The discussion found in Ephesians 4 is slightly different again. It's here that Paul focuses more on gifted persons than he does on the gifts themselves. However, the broader theological issues remain much the same. We find that the gifts derive from Christ, who distributes them to all believers as he alone chooses (see v. 7). He does this in consequence of his incarnation and exaltation (vv. 8-10). In the passage, the specific examples that are provided focus solely on gifts for leadership within the church (see v. 11), but the principal responsibility of Spirit-empowered leaders is towards the training, equipping and releasing of all Christians for ministry within the Body (see vv. 12-13a). Only once this has been achieved, can any church consider itself to be spiritually mature (see v. 13b).
A Review of Specific Gifts

Without doubt, the two most controversial and problematic gifts within the Corinthian church were tongues and prophesy. The same gifts seem to demonstrate the greatest attention (and are just as problematic) within certain churches today.

First, it's debatable whether or not the form of prophecy that we read about in the New Testament was exactly the same as in the Old Testament. It appears that the replacement to the Old Testament prophets weren't the New Testament prophets, but the Twelve Apostles. These men alone were held to be capable of making infallible pronouncements, and of having the direct authority to write Scripture. According to Peter's interpretation of Joel's supernatural insight (see Acts 2:28-32), 'prophecy', in some respect, would be characteristic of the entire period from the Ascension of Jesus Christ, to the Consummation of the Ages - known biblically as the 'last days'.

In 1 Corinthians 14, Paul instructs the wayward believers to give preference to prophecy over tongues, because prophecy, being immediately intelligible, is profitable (see vv. 1-19). Similarly, he directs that those members of the church recognised as 'prophets', along with the remainder of believers, were to assess the content of the prophetic messages delivered (see v. 29).

Given that the purpose of prophecy is to 'forth tell' as well as 'foretell' God's will or purposes, contemporary examples of prophecy might include sermons that God powerfully applies to the church, or to a Christian's heart; to more instantaneous and spontaneous revelations of God's will. Prophecy, being a partnership between the wills and minds of God and men, will necessarily involve the mixing of genuinely divine words, and fallible human interpretations of them.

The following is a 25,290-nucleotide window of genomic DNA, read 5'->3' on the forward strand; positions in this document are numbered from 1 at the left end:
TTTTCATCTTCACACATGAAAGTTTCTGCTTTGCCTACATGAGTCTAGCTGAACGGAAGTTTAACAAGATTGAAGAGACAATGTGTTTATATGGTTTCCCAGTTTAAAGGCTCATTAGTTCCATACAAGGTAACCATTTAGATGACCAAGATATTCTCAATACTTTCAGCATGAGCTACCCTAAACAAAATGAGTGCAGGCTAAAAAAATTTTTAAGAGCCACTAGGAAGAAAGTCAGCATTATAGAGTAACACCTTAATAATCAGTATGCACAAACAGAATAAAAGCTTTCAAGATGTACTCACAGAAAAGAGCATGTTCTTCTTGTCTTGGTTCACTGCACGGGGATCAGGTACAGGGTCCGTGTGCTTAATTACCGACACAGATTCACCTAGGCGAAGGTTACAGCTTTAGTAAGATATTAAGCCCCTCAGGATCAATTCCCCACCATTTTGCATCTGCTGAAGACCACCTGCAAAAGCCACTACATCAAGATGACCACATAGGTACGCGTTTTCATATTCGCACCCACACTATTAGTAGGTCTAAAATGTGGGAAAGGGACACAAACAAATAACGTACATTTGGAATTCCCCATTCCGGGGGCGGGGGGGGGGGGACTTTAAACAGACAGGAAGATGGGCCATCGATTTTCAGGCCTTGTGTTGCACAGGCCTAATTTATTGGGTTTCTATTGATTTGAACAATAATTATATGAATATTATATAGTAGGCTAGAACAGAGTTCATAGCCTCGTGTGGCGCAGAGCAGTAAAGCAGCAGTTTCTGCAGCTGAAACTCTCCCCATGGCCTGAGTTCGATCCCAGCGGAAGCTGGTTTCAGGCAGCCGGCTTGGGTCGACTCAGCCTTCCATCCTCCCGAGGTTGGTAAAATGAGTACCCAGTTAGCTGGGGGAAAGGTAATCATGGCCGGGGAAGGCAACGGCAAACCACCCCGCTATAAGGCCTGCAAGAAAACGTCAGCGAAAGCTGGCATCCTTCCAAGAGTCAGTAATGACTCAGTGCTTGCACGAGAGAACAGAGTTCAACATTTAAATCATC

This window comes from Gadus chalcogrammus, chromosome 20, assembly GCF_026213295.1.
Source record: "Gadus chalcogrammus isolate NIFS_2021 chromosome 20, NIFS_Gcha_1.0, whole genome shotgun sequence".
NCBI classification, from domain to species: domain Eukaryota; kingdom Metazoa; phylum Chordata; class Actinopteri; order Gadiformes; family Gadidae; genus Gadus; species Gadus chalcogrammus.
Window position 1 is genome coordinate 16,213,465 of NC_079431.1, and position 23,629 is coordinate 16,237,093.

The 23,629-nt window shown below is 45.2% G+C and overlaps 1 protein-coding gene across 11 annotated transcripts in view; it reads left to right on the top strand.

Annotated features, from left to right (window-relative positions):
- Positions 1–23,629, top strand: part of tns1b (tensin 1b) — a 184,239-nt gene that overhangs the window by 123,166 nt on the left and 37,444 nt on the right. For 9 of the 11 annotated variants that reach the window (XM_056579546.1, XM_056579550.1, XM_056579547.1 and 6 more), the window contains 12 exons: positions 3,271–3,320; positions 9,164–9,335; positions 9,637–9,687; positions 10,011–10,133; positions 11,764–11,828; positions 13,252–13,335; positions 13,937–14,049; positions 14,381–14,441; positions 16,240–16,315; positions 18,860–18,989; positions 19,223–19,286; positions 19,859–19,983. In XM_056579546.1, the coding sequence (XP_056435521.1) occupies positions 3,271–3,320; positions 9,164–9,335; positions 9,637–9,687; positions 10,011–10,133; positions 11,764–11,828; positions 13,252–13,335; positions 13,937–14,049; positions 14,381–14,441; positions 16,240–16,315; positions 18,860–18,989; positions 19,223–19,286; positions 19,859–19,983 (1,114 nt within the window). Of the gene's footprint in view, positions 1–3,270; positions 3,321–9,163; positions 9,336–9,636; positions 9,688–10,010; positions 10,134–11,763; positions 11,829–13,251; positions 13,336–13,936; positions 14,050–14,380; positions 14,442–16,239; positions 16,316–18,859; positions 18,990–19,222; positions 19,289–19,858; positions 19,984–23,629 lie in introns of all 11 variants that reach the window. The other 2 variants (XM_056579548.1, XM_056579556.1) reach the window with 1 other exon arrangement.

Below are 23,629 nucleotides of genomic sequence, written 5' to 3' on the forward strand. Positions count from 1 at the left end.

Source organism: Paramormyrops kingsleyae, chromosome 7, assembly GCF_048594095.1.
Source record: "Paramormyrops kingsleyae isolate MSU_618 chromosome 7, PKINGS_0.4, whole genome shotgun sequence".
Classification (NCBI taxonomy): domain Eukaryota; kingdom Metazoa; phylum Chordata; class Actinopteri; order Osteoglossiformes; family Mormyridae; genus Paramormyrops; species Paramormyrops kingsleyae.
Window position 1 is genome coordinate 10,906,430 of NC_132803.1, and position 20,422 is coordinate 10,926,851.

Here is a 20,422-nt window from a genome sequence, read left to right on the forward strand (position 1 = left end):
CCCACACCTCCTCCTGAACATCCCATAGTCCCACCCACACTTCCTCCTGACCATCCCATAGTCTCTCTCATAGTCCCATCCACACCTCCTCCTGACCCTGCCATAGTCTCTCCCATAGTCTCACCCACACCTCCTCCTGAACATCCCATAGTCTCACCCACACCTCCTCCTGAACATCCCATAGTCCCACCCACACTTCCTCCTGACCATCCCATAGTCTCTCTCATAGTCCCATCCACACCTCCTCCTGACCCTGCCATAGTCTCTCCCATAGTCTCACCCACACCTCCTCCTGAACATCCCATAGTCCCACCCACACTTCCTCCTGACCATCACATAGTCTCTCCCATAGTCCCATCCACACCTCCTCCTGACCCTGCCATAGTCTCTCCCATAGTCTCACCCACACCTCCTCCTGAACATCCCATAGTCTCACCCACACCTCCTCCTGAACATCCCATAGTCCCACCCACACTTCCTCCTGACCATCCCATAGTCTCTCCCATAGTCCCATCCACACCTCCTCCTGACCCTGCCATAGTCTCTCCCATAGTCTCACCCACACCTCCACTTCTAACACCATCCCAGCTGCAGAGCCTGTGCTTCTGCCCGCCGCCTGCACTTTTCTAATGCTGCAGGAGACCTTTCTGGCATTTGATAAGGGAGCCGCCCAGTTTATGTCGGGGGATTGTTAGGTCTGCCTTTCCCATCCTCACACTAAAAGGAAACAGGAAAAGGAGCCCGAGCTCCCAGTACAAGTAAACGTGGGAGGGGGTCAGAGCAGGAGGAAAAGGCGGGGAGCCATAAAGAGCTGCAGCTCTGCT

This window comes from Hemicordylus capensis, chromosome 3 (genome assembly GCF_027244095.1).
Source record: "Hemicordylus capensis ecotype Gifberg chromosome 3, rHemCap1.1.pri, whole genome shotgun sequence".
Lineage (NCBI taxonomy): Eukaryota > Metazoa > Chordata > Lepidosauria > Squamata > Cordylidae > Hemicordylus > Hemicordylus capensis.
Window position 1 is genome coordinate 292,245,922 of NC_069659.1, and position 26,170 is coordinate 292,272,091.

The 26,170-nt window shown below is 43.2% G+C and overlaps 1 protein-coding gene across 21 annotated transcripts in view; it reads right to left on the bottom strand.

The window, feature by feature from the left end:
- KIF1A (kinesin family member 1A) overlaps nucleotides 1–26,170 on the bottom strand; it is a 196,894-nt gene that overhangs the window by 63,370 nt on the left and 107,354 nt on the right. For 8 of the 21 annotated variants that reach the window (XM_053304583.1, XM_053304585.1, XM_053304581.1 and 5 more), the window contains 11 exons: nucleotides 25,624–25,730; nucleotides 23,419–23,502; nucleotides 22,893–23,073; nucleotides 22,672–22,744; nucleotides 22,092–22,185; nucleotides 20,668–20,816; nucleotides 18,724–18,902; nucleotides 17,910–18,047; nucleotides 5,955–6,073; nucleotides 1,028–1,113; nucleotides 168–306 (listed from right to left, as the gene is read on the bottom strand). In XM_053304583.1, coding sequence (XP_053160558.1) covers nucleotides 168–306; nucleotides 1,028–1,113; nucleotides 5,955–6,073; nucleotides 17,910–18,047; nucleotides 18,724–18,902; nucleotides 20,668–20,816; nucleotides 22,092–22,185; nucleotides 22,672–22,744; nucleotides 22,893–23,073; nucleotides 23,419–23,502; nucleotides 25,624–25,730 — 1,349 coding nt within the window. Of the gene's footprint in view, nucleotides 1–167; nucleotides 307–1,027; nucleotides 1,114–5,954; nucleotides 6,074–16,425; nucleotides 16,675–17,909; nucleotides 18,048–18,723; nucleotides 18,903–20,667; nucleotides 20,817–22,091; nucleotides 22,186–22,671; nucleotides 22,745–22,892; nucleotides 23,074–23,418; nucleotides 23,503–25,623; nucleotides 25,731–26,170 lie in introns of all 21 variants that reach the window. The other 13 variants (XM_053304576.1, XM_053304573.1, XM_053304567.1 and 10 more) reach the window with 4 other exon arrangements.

As a spiritual gift that's given only to those whom God chooses, the discerning of spirits (1 Corinthians 12:10) can't be the same as the responsibility of evaluating prophecy that's required of all believers in a church. Instead, it refers to a special capacity to distinguish the source of an allegedly inspired statement, differentiating between true and false messengers of God.

The nature of the gift of tongues and the interpretation of tongues must be determined by Paul's teaching, given that he is the only biblical author to address the subject. The assumption that the three instances of the manifestation of languages, which Luke recorded in his 'Acts' (2:1-13; 10:46; 19:6) described the same ability as the gift of tongues given to the Church should be questioned [see Acts 2:38]. Given that the spiritual gift of tongues is individual rather than corporately expressed, and that it requires a subsequent interpretation, automatically distinguishes it from the experience of Pentecost. Important to our understanding is that the Greek word glossa can refer to virtually any kind of vocal expression, whether linguistically structured or otherwise. The gift of tongues, as Paul teaches, refers to divinely given speech which is unintelligible to both speaker and hearers, but which must be 'interpreted' by either the speaker (which infers that 'tongues' and 'interpretation' are imparted jointly by God's Spirit) or by another person sharing the gift. If an interpreter isn't present, then the tongues-speakers are commanded to remain silent (14:27-28). Importantly, the passage provides absolutely no Scriptural warrant for corporate tongues-speaking during prayer meetings or other supposedly 'closed' sessions. If the gift of tongues is exercised in public, then according to Paul it must be interpreted.

The gifts of healings and miracles are two of the overtly 'supernatural' manifestations. The fact that both are double plural nouns (see 1 Corinthians 12:10, 28) suggests that Paul may have intended different kinds of miraculous gifts, or that the gifts themselves shouldn't be viewed as permanent possessions. If this last theory is the case, then the Spirit gives the two gifts specifically, as the need arises. 'Healings' involves the restoring of physical health, whilst 'miracles' embraces a much wider variety of supernatural phenomena. Importantly, a spiritual gift of healing should be differentiated from a miraculous healing that God works in direct answer to prayer (see James 5:13-18), and from the normal work of doctors.